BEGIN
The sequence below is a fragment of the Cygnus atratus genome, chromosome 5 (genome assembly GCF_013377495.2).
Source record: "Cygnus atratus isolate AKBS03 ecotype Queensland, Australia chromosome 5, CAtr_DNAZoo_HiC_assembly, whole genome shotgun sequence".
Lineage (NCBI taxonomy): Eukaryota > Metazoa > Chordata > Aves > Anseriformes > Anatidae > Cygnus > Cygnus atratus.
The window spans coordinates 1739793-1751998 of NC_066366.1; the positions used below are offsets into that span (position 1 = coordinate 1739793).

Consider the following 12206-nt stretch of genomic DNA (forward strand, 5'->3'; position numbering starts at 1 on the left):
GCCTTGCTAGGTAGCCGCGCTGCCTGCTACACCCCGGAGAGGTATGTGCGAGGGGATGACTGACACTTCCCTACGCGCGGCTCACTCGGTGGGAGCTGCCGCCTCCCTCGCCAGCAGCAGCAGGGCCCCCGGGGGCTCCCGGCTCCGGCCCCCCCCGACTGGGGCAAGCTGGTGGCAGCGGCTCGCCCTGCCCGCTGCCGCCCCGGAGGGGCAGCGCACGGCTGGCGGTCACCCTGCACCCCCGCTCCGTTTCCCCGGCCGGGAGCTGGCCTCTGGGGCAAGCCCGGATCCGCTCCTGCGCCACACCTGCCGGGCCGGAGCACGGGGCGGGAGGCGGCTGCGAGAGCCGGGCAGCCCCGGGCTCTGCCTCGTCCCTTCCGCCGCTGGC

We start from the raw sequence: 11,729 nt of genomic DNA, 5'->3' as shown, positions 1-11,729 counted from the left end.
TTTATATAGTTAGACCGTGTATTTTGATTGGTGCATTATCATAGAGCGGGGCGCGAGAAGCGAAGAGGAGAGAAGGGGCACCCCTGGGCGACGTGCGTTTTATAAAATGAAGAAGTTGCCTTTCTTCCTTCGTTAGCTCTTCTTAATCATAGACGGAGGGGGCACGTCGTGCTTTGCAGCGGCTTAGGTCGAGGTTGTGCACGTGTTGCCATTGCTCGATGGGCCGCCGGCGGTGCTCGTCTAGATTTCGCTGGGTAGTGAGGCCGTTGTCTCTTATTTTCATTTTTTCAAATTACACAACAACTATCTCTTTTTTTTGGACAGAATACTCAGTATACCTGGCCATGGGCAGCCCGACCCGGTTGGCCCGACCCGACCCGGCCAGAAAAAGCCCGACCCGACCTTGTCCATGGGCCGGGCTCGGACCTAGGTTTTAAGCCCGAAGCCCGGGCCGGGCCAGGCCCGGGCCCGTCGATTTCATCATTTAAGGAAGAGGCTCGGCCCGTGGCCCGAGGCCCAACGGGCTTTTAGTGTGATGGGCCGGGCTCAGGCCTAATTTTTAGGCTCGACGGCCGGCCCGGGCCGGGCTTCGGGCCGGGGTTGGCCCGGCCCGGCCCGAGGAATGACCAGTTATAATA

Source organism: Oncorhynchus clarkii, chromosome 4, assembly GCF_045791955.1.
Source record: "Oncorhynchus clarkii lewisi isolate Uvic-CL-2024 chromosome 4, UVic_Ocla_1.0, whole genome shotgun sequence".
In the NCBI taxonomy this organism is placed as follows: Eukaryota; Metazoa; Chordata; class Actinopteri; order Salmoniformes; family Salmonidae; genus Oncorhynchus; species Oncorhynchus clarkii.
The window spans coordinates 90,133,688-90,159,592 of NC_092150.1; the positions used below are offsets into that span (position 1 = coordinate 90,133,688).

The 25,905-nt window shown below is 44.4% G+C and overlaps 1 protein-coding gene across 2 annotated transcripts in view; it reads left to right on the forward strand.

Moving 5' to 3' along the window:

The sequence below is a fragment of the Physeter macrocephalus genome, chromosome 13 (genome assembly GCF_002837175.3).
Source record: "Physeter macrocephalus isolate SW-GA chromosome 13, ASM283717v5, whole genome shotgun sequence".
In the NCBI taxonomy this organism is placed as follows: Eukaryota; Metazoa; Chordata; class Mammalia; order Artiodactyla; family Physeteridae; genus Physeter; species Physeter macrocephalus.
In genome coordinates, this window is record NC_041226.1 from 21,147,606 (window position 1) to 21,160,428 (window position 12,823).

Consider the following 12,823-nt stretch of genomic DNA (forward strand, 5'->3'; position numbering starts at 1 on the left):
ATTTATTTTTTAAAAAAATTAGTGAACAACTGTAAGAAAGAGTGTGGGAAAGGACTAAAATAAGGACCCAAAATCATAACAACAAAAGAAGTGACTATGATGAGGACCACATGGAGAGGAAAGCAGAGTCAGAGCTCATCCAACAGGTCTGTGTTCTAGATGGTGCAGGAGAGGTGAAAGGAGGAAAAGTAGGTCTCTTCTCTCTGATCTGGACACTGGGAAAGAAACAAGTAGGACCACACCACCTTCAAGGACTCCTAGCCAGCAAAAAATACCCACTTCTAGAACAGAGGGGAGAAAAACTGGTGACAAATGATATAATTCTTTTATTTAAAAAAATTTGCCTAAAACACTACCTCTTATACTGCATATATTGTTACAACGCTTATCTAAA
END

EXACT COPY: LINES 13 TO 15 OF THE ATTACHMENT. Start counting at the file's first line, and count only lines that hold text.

The 25,905-nt window shown below is 44.4% G+C and overlaps 1 protein-coding gene across 2 annotated transcripts in view; it reads left to right on the forward strand.

Moving 5' to 3' along the window:

The sequence below is a fragment of the Physeter macrocephalus genome, chromosome 13 (genome assembly GCF_002837175.3).